Wednesday, April 21, 2010

On record fairs... and D.C.'s Black Cat says next one here is May 23 (!!)

Just days (DAYS) after Record Store Day comes word that the Black Cat in Washington, D.C. is going to be hosting the city's next record fair May 23rd, just a little over a month away. Looking ahead to this, rather than back at Record Store Day (just for a moment) got my thinking about record fairs in general.

I've only been to one proper record fair, and that was earlier this year in D.C. but I had always heard about them and wanted to check them out. Between reading stuff like this story from Montreal about people finding super-rare and super-expensive records at various places and the stories you always hear about a unassuming trip somewhere only to find something so amazing you can hardly believe it, I decided I had to check these things out.

So, in mid-February, we headed to the D.C. record fair. It was the first weekend after the Washington area got hammered with a week's worth of blizzard conditions, so just being out of the house and on the move somewhere was worth it. We got downtown to the Black Cat, a club in the area, and made it inside. What I saw was a sight was a sight to be seen -- to use a, come to think of it, incredibly redundant, meaningless and useless cliche. It was crazy.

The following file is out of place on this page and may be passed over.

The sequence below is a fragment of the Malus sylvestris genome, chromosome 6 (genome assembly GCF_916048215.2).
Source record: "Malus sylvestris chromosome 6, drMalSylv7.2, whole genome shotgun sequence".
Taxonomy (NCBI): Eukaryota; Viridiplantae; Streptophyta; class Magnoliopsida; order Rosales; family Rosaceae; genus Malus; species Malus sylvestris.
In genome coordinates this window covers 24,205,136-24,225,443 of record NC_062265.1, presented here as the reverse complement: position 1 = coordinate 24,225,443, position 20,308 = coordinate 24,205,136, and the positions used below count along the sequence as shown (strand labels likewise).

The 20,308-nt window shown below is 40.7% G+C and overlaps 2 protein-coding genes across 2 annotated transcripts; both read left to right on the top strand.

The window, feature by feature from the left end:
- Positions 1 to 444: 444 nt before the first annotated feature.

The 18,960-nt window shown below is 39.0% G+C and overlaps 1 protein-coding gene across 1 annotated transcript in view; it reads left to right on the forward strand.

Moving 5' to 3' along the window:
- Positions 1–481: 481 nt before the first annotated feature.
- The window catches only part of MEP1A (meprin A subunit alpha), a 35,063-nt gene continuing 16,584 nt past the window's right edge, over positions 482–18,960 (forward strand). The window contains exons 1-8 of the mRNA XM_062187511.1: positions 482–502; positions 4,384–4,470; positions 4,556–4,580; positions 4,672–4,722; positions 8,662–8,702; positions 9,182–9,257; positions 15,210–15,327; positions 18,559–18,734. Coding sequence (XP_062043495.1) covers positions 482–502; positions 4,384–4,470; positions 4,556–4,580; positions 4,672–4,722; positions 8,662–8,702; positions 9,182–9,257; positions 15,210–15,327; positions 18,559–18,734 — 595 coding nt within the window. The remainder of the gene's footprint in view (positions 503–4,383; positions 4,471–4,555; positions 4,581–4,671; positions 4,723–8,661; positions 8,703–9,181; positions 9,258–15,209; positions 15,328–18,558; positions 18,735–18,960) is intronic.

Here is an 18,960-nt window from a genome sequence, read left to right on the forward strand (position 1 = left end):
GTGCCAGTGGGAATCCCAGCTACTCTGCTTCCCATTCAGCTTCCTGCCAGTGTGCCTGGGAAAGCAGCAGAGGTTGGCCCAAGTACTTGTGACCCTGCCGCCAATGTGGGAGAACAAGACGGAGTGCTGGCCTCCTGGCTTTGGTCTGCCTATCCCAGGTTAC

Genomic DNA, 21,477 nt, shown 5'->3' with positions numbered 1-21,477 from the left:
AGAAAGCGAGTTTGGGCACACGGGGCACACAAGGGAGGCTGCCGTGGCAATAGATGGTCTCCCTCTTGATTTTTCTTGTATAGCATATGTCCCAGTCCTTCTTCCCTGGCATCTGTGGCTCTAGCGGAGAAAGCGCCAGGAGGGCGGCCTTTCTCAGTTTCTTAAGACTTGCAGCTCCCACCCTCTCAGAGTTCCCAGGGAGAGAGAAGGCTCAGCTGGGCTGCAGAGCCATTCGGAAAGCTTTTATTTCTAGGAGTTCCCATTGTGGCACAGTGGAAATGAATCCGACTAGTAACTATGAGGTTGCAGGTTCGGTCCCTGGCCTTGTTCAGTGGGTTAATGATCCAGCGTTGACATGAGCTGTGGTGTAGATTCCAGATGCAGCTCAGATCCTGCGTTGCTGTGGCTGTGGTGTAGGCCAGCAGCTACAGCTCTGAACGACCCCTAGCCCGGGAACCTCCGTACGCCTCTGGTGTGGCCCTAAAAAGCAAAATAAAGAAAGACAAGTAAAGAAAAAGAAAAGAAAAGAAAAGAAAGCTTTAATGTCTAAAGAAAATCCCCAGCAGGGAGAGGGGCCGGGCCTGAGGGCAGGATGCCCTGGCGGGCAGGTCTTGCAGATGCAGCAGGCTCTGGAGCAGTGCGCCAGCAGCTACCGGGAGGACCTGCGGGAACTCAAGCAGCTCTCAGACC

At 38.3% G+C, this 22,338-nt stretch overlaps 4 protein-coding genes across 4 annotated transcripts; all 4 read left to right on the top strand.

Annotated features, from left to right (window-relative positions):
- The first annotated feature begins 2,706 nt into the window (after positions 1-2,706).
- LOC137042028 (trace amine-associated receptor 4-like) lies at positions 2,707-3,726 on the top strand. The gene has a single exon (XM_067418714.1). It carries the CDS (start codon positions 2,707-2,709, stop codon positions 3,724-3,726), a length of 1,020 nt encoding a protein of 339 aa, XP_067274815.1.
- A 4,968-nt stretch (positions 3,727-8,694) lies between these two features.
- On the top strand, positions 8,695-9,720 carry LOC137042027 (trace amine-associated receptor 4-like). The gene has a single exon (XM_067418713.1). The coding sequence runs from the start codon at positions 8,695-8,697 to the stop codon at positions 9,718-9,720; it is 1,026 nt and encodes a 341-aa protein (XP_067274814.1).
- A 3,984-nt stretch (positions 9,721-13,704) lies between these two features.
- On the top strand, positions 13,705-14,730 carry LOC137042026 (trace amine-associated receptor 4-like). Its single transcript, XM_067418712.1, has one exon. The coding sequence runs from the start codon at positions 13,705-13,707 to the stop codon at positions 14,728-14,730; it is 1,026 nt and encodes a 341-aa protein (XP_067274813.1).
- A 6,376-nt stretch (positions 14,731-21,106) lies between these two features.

There were more records than I had ever seen in one place. Ever. There were dealers stationed along every wall, packed in the middle of the dance floor, people waiting in lines three, four, five deep just to get to certain table so they could begin to look at the offerings. On the stage, there were DJs doing sets throughout. When I first got inside, Geologist from Animal Collective was on the stage. Not a bad start.

But it wasn't all good. For one, it was far too crowded for me. Waiting in line just to wait in line just to be able to look through records isn't my idea of a good time. Also, being cramped next to other people and having a line of people breathing down your neck when you finally do get to look through the records isn't any fun either. It limited the kind of casual perusing I enjoy, and instead meant you had to be very deliberate about it. Also, on a less-important, but no inconsequential note, it was too dark. I could hardly see what I was looking at and a number of people were using cell phones just so they could see.

Still, these problems aside, a room full of records -- with a full-service bar -- and a gathering of vinyl heads couldn't be all bad. And we landed some great finds: Duke Ellington and John Coltrane album, The Who's 'Tommy,' Pink Floyd's 'The Wall,' The Ramones self-titled first issue and The Doors' 'Strange Days,' all in decent shape and not too expensive. I call that a reasonable success.

So I'd give the experience a B+. I found some great records, had a decent time and didn't spend too much money. I found all of those records between two of the vendors, so who knows what I might have found if I was able to freely look around without having wait in long lines to do so. But that probably would've extracted too much money from my pocket anyway. So, for what it was, my first record fair was a worthwhile experience. Looking forward to the next one.

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